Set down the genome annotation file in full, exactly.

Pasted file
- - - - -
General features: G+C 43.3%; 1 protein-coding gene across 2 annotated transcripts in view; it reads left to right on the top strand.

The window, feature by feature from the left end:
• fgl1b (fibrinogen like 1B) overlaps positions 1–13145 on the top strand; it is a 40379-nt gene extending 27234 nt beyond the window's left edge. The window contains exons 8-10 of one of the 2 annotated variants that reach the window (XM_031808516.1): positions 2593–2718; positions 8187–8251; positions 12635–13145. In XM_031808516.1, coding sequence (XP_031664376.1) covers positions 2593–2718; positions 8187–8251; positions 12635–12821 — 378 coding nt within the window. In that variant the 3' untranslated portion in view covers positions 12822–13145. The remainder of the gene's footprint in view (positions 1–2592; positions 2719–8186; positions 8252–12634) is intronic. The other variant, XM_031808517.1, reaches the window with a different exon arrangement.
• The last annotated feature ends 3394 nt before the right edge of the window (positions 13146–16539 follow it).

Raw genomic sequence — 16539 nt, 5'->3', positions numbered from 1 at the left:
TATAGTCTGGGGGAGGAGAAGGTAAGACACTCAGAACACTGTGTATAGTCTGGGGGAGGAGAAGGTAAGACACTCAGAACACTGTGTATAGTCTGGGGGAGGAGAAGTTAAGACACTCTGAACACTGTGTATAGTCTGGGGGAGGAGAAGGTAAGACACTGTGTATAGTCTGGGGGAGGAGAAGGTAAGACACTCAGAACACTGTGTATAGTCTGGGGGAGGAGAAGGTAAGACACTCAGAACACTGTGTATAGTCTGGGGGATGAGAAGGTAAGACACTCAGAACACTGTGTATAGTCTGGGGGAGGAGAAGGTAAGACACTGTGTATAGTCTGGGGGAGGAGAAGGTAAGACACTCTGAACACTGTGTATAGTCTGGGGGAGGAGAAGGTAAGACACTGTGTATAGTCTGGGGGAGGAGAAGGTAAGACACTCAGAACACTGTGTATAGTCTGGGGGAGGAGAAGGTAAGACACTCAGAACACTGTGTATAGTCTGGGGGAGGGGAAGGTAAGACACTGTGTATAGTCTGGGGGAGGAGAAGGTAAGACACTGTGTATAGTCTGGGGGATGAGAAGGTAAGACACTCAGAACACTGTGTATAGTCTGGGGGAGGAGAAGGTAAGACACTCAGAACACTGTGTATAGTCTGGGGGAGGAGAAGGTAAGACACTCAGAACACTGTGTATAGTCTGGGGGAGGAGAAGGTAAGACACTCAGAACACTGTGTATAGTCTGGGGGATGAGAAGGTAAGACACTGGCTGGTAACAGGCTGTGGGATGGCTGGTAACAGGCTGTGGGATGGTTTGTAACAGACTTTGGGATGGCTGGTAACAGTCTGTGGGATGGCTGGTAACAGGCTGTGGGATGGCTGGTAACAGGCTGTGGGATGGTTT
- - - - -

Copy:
General features: G+C 43.3%; 1 protein-coding gene across 2 annotated transcripts in view; it reads left to right on the top strand.

The window, feature by feature from the left end:
• fgl1b (fibrinogen like 1B) overlaps positions 1–13145 on the top strand; it is a 40379-nt gene extending 27234 nt beyond the window's left edge. The window contains exons 8-10 of one of the 2 annotated variants that reach the window (XM_031808516.1): positions 2593–2718; positions 8187–8251; positions 12635–13145. In XM_031808516.1, coding sequence (XP_031664376.1) covers positions 2593–2718; positions 8187–8251; positions 12635–12821 — 378 coding nt within the window. In that variant the 3' untranslated portion in view covers positions 12822–13145. The remainder of the gene's footprint in view (positions 1–2592; positions 2719–8186; positions 8252–12634) is intronic. The other variant, XM_031808517.1, reaches the window with a different exon arrangement.
• The last annotated feature ends 3394 nt before the right edge of the window (positions 13146–16539 follow it).

Raw genomic sequence — 16539 nt, 5'->3', positions numbered from 1 at the left:
TATAGTCTGGGGGAGGAGAAGGTAAGACACTCAGAACACTGTGTATAGTCTGGGGGAGGAGAAGGTAAGACACTCAGAACACTGTGTATAGTCTGGGGGAGGAGAAGTTAAGACACTCTGAACACTGTGTATAGTCTGGGGGAGGAGAAGGTAAGACACTGTGTATAGTCTGGGGGAGGAGAAGGTAAGACACTCAGAACACTGTGTATAGTCTGGGGGAGGAGAAGGTAAGACACTCAGAACACTGTGTATAGTCTGGGGGATGAGAAGGTAAGACACTCAGAACACTGTGTATAGTCTGGGGGAGGAGAAGGTAAGACACTGTGTATAGTCTGGGGGAGGAGAAGGTAAGACACTCTGAACACTGTGTATAGTCTGGGGGAGGAGAAGGTAAGACACTGTGTATAGTCTGGGGGAGGAGAAGGTAAGACACTCAGAACACTGTGTATAGTCTGGGGGAGGAGAAGGTAAGACACTCAGAACACTGTGTATAGTCTGGGGGAGGGGAAGGTAAGACACTGTGTATAGTCTGGGGGAGGAGAAGGTAAGACACTGTGTATAGTCTGGGGGATGAGAAGGTAAGACACTCAGAACACTGTGTATAGTCTGGGGGAGGAGAAGGTAAGACACTCAGAACACTGTGTATAGTCTGGGGGAGGAGAAGGTAAGACACTCAGAACACTGTGTATAGTCTGGGGGAGGAGAAGGTAAGACACTCAGAACACTGTGTATAGTCTGGGGGATGAGAAGGTAAGACACTGGCTGGTAACAGGCTGTGGGATGGCTGGTAACAGGCTGTGGGATGGTTTGTAACAGACTTTGGGATGGCTGGTAACAGTCTGTGGGATGGCTGGTAACAGGCTGTGGGATGGCTGGTAACAGGCTGTGGGATGGTTT